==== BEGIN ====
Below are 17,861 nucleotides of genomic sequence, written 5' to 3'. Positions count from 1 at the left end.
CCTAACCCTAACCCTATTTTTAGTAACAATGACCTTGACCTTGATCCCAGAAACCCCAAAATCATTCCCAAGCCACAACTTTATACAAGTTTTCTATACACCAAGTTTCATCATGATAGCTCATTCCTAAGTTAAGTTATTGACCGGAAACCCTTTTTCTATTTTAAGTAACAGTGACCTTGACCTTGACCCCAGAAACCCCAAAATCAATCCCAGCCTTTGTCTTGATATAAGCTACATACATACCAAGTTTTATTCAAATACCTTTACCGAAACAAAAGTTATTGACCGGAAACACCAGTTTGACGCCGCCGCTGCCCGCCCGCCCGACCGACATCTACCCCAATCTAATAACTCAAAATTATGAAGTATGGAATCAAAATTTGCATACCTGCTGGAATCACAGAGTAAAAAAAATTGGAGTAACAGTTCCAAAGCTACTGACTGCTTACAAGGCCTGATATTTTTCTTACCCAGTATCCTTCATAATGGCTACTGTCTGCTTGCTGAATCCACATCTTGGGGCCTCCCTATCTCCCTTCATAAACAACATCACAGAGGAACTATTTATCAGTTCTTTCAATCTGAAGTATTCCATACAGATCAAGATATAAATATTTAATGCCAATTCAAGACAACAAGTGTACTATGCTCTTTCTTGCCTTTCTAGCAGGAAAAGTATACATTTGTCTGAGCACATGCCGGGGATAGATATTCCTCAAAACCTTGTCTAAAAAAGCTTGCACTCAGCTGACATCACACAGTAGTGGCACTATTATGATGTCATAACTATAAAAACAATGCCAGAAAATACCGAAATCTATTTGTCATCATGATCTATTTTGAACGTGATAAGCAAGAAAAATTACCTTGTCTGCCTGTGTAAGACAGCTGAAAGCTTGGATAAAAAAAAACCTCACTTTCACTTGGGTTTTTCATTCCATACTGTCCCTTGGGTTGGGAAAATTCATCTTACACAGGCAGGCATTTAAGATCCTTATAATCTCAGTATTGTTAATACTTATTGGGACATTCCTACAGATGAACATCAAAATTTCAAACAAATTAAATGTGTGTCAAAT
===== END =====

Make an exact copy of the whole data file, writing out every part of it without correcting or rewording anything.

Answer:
Below are 17,861 nucleotides of genomic sequence, written 5' to 3'. Positions count from 1 at the left end.
CCTAACCCTAACCCTATTTTTAGTAACAATGACCTTGACCTTGATCCCAGAAACCCCAAAATCATTCCCAAGCCACAACTTTATACAAGTTTTCTATACACCAAGTTTCATCATGATAGCTCATTCCTAAGTTAAGTTATTGACCGGAAACCCTTTTTCTATTTTAAGTAACAGTGACCTTGACCTTGACCCCAGAAACCCCAAAATCAATCCCAGCCTTTGTCTTGATATAAGCTACATACATACCAAGTTTTATTCAAATACCTTTACCGAAACAAAAGTTATTGACCGGAAACACCAGTTTGACGCCGCCGCTGCCCGCCCGCCCGACCGACATCTACCCCAATCTAATAACTCAAAATTATGAAGTATGGAATCAAAATTTGCATACCTGCTGGAATCACAGAGTAAAAAAAATTGGAGTAACAGTTCCAAAGCTACTGACTGCTTACAAGGCCTGATATTTTTCTTACCCAGTATCCTTCATAATGGCTACTGTCTGCTTGCTGAATCCACATCTTGGGGCCTCCCTATCTCCCTTCATAAACAACATCACAGAGGAACTATTTATCAGTTCTTTCAATCTGAAGTATTCCATACAGATCAAGATATAAATATTTAATGCCAATTCAAGACAACAAGTGTACTATGCTCTTTCTTGCCTTTCTAGCAGGAAAAGTATACATTTGTCTGAGCACATGCCGGGGATAGATATTCCTCAAAACCTTGTCTAAAAAAGCTTGCACTCAGCTGACATCACACAGTAGTGGCACTATTATGATGTCATAACTATAAAAACAATGCCAGAAAATACCGAAATCTATTTGTCATCATGATCTATTTTGAACGTGATAAGCAAGAAAAATTACCTTGTCTGCCTGTGTAAGACAGCTGAAAGCTTGGATAAAAAAAAACCTCACTTTCACTTGGGTTTTTCATTCCATACTGTCCCTTGGGTTGGGAAAATTCATCTTACACAGGCAGGCATTTAAGATCCTTATAATCTCAGTATTGTTAATACTTATTGGGACATTCCTACAGATGAACATCAAAATTTCAAACAAATTAAATGTGTGTCAAAT